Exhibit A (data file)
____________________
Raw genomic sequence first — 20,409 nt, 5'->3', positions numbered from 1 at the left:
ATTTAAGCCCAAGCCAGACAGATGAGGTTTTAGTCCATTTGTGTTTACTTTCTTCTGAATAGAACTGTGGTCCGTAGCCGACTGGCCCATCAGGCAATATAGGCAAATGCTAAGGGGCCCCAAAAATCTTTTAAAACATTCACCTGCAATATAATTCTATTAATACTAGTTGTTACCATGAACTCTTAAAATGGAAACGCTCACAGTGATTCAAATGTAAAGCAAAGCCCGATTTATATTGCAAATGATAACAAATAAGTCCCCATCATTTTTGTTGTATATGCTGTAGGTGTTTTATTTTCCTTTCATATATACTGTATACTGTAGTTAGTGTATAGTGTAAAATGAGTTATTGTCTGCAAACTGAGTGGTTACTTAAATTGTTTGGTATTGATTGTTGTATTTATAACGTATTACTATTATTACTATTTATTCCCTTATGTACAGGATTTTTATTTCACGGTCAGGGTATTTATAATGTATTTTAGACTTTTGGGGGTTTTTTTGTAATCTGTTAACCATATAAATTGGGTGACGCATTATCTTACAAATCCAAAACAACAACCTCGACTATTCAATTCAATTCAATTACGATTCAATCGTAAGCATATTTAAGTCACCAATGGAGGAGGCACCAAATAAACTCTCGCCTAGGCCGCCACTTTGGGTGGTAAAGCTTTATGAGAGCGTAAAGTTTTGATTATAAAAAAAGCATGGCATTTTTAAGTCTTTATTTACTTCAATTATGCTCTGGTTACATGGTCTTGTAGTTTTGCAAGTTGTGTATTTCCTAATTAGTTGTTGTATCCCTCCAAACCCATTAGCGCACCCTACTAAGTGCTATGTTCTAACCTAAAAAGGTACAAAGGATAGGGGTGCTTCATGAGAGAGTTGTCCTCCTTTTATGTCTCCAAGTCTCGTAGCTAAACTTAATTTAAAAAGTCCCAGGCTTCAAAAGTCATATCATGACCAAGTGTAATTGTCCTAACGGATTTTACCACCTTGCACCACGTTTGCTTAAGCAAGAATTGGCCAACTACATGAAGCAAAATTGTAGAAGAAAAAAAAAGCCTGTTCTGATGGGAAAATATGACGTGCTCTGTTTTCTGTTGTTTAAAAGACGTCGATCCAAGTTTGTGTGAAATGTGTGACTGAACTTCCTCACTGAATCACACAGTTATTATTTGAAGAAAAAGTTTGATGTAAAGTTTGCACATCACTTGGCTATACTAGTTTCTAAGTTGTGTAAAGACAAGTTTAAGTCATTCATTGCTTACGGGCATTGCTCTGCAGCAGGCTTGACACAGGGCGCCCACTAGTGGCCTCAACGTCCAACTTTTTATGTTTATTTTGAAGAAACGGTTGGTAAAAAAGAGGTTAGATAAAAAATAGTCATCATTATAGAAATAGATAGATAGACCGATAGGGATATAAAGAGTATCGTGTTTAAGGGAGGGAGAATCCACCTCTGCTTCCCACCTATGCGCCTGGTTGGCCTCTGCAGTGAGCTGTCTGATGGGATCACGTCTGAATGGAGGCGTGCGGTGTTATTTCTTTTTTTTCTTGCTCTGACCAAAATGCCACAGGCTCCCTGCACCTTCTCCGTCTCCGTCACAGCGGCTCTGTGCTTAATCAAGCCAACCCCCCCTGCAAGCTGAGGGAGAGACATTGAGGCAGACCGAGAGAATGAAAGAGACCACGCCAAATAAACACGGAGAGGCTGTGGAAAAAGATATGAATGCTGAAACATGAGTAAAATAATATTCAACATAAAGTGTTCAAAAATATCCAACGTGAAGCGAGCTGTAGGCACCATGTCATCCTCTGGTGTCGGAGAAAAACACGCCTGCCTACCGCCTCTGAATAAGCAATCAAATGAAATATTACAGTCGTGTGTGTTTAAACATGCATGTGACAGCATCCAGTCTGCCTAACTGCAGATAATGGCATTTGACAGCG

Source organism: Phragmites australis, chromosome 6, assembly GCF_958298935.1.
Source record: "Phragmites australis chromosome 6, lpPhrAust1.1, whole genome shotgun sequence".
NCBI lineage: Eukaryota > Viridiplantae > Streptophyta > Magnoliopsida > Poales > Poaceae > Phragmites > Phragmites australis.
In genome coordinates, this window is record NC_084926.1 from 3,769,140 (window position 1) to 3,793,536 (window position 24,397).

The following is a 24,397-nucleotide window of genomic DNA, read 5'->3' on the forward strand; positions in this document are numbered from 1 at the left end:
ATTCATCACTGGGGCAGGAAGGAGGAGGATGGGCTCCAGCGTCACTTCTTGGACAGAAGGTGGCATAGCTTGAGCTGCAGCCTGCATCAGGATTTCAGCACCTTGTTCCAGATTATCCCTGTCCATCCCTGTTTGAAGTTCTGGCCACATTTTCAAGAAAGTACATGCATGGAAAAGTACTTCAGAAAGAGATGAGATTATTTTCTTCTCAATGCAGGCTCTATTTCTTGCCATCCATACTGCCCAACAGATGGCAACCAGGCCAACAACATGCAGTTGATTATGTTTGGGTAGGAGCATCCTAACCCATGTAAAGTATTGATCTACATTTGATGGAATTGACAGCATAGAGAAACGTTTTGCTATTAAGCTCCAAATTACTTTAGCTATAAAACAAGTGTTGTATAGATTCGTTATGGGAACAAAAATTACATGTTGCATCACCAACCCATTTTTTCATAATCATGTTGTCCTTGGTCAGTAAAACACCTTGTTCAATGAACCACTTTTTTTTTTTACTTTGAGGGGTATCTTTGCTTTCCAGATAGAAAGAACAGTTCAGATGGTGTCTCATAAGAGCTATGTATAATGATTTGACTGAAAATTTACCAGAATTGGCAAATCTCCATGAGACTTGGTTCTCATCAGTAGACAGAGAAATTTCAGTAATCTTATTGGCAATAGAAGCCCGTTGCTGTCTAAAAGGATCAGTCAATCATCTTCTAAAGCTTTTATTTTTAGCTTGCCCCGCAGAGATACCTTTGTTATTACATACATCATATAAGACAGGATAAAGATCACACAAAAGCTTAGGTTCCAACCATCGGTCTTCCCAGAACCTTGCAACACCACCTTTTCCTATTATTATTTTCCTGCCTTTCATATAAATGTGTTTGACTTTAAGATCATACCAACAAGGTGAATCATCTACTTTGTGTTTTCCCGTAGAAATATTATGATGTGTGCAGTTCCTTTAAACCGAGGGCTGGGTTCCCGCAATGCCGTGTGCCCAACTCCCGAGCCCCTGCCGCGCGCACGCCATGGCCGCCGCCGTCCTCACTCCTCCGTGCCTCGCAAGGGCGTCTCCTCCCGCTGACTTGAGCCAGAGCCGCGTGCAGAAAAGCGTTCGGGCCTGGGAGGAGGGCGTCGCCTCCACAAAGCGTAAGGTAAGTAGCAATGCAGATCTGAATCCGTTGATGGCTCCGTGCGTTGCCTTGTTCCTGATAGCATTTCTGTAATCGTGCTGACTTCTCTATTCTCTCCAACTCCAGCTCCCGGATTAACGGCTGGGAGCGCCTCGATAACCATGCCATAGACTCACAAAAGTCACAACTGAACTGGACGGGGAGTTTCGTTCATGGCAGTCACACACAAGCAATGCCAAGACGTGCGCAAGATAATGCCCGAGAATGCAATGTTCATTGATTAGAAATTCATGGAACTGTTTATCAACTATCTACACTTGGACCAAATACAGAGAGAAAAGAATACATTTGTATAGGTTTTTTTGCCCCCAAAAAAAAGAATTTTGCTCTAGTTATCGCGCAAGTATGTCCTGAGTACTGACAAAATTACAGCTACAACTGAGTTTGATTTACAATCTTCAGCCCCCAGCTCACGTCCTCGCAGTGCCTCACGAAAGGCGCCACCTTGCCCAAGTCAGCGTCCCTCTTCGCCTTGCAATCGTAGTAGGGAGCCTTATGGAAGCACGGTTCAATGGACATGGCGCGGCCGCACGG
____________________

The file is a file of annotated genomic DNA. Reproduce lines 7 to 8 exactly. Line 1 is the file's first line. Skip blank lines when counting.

The following is a 24,397-nucleotide window of genomic DNA, read 5'->3' on the forward strand; positions in this document are numbered from 1 at the left end:
ATTCATCACTGGGGCAGGAAGGAGGAGGATGGGCTCCAGCGTCACTTCTTGGACAGAAGGTGGCATAGCTTGAGCTGCAGCCTGCATCAGGATTTCAGCACCTTGTTCCAGATTATCCCTGTCCATCCCTGTTTGAAGTTCTGGCCACATTTTCAAGAAAGTACATGCATGGAAAAGTACTTCAGAAAGAGATGAGATTATTTTCTTCTCAATGCAGGCTCTATTTCTTGCCATCCATACTGCCCAACAGATGGCAACCAGGCCAACAACATGCAGTTGATTATGTTTGGGTAGGAGCATCCTAACCCATGTAAAGTATTGATCTACATTTGATGGAATTGACAGCATAGAGAAACGTTTTGCTATTAAGCTCCAAATTACTTTAGCTATAAAACAAGTGTTGTATAGATTCGTTATGGGAACAAAAATTACATGTTGCATCACCAACCCATTTTTTCATAATCATGTTGTCCTTGGTCAGTAAAACACCTTGTTCAATGAACCACTTTTTTTTTTTACTTTGAGGGGTATCTTTGCTTTCCAGATAGAAAGAACAGTTCAGATGGTGTCTCATAAGAGCTATGTATAATGATTTGACTGAAAATTTACCAGAATTGGCAAATCTCCATGAGACTTGGTTCTCATCAGTAGACAGAGAAATTTCAGTAATCTTATTGGCAATAGAAGCCCGTTGCTGTCTAAAAGGATCAGTCAATCATCTTCTAAAGCTTTTATTTTTAGCTTGCCCCGCAGAGATACCTTTGTTATTACATACATCATATAAGACAGGATAAAGATCACACAAAAGCTTAGGTTCCAACCATCGGTCTTCCCAGAACCTTGCAACACCACCTTTTCCTATTATTATTTTCCTGCCTTTCATATAAATGTGTTTGACTTTAAGATCATACCAACAAGGTGAATCATCTACTTTGTGTTTTCCCGTAGAAATATTATGATGTGTGCAGTTCCTTTAAACCGAGGGCTGGGTTCCCGCAATGCCGTGTGCCCAACTCCCGAGCCCCTGCCGCGCGCACGCCATGGCCGCCGCCGTCCTCACTCCTCCGTGCCTCGCAAGGGCGTCTCCTCCCGCTGACTTGAGCCAGAGCCGCGTGCAGAAAAGCGTTCGGGCCTGGGAGGAGGGCGTCGCCTCCACAAAGCGTAAGGTAAGTAGCAATGCAGATCTGAATCCGTTGATGGCTCCGTGCGTTGCCTTGTTCCTGATAGCATTTCTGTAATCGTGCTGACTTCTCTATTCTCTCCAACTCCAGCTCCCGGATTAACGGCTGGGAGCGCCTCGATAACCATGCCATAGACTCACAAAAGTCACAACTGAACTGGACGGGGAGTTTCGTTCATGGCAGTCACACACAAGCAATGCCAAGACGTGCGCAAGATAATGCCCGAGAATGCAATGTTCATTGATTAGAAATTCATGGAACTGTTTATCAACTATCTACACTTGGACCAAATACAGAGAGAAAAGAATACATTTGTATAGGTTTTTTTGCCCCCAAAAAAAAGAATTTTGCTCTAGTTATCGCGCAAGTATGTCCTGAGTACTGACAAAATTACAGCTACAACTGAGTTTGATTTACAATCTTCAGCCCCCAGCTCACGTCCTCGCAGTGCCTCACGAAAGGCGCCACCTTGCCCAAGTCAGCGTCCCTCTTCGCCTTGCAATCGTAGTAGGGAGCCTTATGGAAGCACGGTTCAATGGACATGGCGCGGCCGCACGG